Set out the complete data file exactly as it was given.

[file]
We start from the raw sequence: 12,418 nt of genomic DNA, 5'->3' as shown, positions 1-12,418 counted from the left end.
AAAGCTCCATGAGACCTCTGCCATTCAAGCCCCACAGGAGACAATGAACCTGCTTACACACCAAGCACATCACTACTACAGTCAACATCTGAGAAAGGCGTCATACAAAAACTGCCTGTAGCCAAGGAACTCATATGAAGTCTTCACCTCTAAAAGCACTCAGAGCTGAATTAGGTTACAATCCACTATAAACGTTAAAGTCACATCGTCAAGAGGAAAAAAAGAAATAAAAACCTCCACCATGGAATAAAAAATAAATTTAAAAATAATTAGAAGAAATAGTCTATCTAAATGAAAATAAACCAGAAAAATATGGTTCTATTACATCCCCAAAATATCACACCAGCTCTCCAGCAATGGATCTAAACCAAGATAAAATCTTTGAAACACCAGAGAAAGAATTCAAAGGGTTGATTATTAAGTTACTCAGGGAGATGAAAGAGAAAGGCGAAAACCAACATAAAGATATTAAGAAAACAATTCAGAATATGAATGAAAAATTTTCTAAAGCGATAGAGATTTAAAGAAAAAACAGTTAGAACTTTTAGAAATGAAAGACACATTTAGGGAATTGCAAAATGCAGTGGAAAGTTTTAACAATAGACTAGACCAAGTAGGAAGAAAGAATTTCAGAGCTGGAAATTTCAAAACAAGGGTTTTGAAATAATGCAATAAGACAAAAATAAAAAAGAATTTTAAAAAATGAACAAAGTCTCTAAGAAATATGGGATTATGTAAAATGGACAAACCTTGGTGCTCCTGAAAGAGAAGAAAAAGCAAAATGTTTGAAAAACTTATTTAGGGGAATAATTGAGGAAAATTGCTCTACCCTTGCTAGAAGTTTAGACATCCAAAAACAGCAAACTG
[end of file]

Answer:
We start from the raw sequence: 12,418 nt of genomic DNA, 5'->3' as shown, positions 1-12,418 counted from the left end.
AAAGCTCCATGAGACCTCTGCCATTCAAGCCCCACAGGAGACAATGAACCTGCTTACACACCAAGCACATCACTACTACAGTCAACATCTGAGAAAGGCGTCATACAAAAACTGCCTGTAGCCAAGGAACTCATATGAAGTCTTCACCTCTAAAAGCACTCAGAGCTGAATTAGGTTACAATCCACTATAAACGTTAAAGTCACATCGTCAAGAGGAAAAAAAGAAATAAAAACCTCCACCATGGAATAAAAAATAAATTTAAAAATAATTAGAAGAAATAGTCTATCTAAATGAAAATAAACCAGAAAAATATGGTTCTATTACATCCCCAAAATATCACACCAGCTCTCCAGCAATGGATCTAAACCAAGATAAAATCTTTGAAACACCAGAGAAAGAATTCAAAGGGTTGATTATTAAGTTACTCAGGGAGATGAAAGAGAAAGGCGAAAACCAACATAAAGATATTAAGAAAACAATTCAGAATATGAATGAAAAATTTTCTAAAGCGATAGAGATTTAAAGAAAAAACAGTTAGAACTTTTAGAAATGAAAGACACATTTAGGGAATTGCAAAATGCAGTGGAAAGTTTTAACAATAGACTAGACCAAGTAGGAAGAAAGAATTTCAGAGCTGGAAATTTCAAAACAAGGGTTTTGAAATAATGCAATAAGACAAAAATAAAAAAGAATTTTAAAAAATGAACAAAGTCTCTAAGAAATATGGGATTATGTAAAATGGACAAACCTTGGTGCTCCTGAAAGAGAAGAAAAAGCAAAATGTTTGAAAAACTTATTTAGGGGAATAATTGAGGAAAATTGCTCTACCCTTGCTAGAAGTTTAGACATCCAAAAACAGCAAACTG